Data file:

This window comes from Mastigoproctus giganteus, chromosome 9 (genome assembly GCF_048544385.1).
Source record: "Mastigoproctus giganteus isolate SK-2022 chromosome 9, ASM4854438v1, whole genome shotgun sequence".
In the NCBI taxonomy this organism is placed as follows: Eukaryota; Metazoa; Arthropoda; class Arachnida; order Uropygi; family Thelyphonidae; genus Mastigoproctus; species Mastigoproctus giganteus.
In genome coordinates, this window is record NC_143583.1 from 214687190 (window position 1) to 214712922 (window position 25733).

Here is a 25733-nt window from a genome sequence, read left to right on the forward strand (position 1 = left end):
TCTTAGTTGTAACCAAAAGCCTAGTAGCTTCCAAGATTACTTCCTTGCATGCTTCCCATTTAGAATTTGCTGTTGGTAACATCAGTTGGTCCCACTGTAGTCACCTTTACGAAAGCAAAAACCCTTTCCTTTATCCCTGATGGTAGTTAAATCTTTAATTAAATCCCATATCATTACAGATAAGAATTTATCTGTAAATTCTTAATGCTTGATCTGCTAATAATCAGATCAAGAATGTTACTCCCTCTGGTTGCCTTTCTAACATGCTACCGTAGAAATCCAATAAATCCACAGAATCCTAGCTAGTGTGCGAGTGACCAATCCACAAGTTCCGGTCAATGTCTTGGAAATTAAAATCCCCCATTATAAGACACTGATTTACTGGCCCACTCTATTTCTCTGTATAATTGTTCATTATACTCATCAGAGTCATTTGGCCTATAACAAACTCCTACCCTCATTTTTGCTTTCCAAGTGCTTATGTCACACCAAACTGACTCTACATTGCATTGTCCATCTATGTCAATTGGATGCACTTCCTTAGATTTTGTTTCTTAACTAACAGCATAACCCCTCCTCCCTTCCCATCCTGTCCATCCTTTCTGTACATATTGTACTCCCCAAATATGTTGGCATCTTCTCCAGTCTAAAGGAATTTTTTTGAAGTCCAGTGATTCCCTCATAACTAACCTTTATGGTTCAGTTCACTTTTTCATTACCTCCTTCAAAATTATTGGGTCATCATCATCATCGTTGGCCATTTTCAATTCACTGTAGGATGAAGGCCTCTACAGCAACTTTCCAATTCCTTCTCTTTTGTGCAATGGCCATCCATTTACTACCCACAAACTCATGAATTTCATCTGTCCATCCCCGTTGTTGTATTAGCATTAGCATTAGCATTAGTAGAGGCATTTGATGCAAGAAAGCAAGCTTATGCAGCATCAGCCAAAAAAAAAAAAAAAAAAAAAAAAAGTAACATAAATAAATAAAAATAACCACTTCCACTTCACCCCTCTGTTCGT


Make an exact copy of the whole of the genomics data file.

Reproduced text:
This window comes from Mastigoproctus giganteus, chromosome 9 (genome assembly GCF_048544385.1).
Source record: "Mastigoproctus giganteus isolate SK-2022 chromosome 9, ASM4854438v1, whole genome shotgun sequence".
In the NCBI taxonomy this organism is placed as follows: Eukaryota; Metazoa; Arthropoda; class Arachnida; order Uropygi; family Thelyphonidae; genus Mastigoproctus; species Mastigoproctus giganteus.
In genome coordinates, this window is record NC_143583.1 from 214687190 (window position 1) to 214712922 (window position 25733).

Here is a 25733-nt window from a genome sequence, read left to right on the forward strand (position 1 = left end):
TCTTAGTTGTAACCAAAAGCCTAGTAGCTTCCAAGATTACTTCCTTGCATGCTTCCCATTTAGAATTTGCTGTTGGTAACATCAGTTGGTCCCACTGTAGTCACCTTTACGAAAGCAAAAACCCTTTCCTTTATCCCTGATGGTAGTTAAATCTTTAATTAAATCCCATATCATTACAGATAAGAATTTATCTGTAAATTCTTAATGCTTGATCTGCTAATAATCAGATCAAGAATGTTACTCCCTCTGGTTGCCTTTCTAACATGCTACCGTAGAAATCCAATAAATCCACAGAATCCTAGCTAGTGTGCGAGTGACCAATCCACAAGTTCCGGTCAATGTCTTGGAAATTAAAATCCCCCATTATAAGACACTGATTTACTGGCCCACTCTATTTCTCTGTATAATTGTTCATTATACTCATCAGAGTCATTTGGCCTATAACAAACTCCTACCCTCATTTTTGCTTTCCAAGTGCTTATGTCACACCAAACTGACTCTACATTGCATTGTCCATCTATGTCAATTGGATGCACTTCCTTAGATTTTGTTTCTTAACTAACAGCATAACCCCTCCTCCCTTCCCATCCTGTCCATCCTTTCTGTACATATTGTACTCCCCAAATATGTTGGCATCTTCTCCAGTCTAAAGGAATTTTTTTGAAGTCCAGTGATTCCCTCATAACTAACCTTTATGGTTCAGTTCACTTTTTCATTACCTCCTTCAAAATTATTGGGTCATCATCATCATCGTTGGCCATTTTCAATTCACTGTAGGATGAAGGCCTCTACAGCAACTTTCCAATTCCTTCTCTTTTGTGCAATGGCCATCCATTTACTACCCACAAACTCATGAATTTCATCTGTCCATCCCCGTTGTTGTATTAGCATTAGCATTAGCATTAGTAGAGGCATTTGATGCAAGAAAGCAAGCTTATGCAGCATCAGCCAAAAAAAAAAAAAAAAAAAAAAAAAGTAACATAAATAAATAAAAATAACCACTTCCACTTCACCCCTCTGTTCGT